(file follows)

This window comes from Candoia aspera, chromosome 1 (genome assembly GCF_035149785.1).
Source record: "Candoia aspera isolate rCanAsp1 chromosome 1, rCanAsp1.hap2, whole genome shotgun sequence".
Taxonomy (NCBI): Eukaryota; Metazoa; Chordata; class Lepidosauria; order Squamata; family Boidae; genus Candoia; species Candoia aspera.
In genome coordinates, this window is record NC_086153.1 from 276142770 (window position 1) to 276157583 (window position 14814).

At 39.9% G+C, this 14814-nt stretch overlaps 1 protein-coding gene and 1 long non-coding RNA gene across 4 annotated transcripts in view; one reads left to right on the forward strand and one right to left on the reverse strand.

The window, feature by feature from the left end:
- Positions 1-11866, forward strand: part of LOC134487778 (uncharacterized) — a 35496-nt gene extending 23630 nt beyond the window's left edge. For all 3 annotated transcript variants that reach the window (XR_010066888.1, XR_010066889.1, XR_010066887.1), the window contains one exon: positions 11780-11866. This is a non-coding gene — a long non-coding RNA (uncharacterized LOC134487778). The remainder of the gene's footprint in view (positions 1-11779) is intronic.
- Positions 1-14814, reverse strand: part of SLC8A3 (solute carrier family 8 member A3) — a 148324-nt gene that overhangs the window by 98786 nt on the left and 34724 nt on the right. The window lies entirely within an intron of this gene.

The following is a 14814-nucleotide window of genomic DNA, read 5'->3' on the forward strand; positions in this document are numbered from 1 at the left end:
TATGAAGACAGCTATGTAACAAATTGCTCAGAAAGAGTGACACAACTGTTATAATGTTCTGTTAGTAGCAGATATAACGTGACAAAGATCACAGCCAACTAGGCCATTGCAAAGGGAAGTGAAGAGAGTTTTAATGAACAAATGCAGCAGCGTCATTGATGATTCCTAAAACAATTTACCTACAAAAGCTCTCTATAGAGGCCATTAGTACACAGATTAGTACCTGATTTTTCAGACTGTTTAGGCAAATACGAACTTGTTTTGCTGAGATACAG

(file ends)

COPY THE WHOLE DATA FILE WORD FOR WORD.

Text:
This window comes from Candoia aspera, chromosome 1 (genome assembly GCF_035149785.1).
Source record: "Candoia aspera isolate rCanAsp1 chromosome 1, rCanAsp1.hap2, whole genome shotgun sequence".
Taxonomy (NCBI): Eukaryota; Metazoa; Chordata; class Lepidosauria; order Squamata; family Boidae; genus Candoia; species Candoia aspera.
In genome coordinates, this window is record NC_086153.1 from 276142770 (window position 1) to 276157583 (window position 14814).

At 39.9% G+C, this 14814-nt stretch overlaps 1 protein-coding gene and 1 long non-coding RNA gene across 4 annotated transcripts in view; one reads left to right on the forward strand and one right to left on the reverse strand.

The window, feature by feature from the left end:
- Positions 1-11866, forward strand: part of LOC134487778 (uncharacterized) — a 35496-nt gene extending 23630 nt beyond the window's left edge. For all 3 annotated transcript variants that reach the window (XR_010066888.1, XR_010066889.1, XR_010066887.1), the window contains one exon: positions 11780-11866. This is a non-coding gene — a long non-coding RNA (uncharacterized LOC134487778). The remainder of the gene's footprint in view (positions 1-11779) is intronic.
- Positions 1-14814, reverse strand: part of SLC8A3 (solute carrier family 8 member A3) — a 148324-nt gene that overhangs the window by 98786 nt on the left and 34724 nt on the right. The window lies entirely within an intron of this gene.

The following is a 14814-nucleotide window of genomic DNA, read 5'->3' on the forward strand; positions in this document are numbered from 1 at the left end:
TATGAAGACAGCTATGTAACAAATTGCTCAGAAAGAGTGACACAACTGTTATAATGTTCTGTTAGTAGCAGATATAACGTGACAAAGATCACAGCCAACTAGGCCATTGCAAAGGGAAGTGAAGAGAGTTTTAATGAACAAATGCAGCAGCGTCATTGATGATTCCTAAAACAATTTACCTACAAAAGCTCTCTATAGAGGCCATTAGTACACAGATTAGTACCTGATTTTTCAGACTGTTTAGGCAAATACGAACTTGTTTTGCTGAGATACAG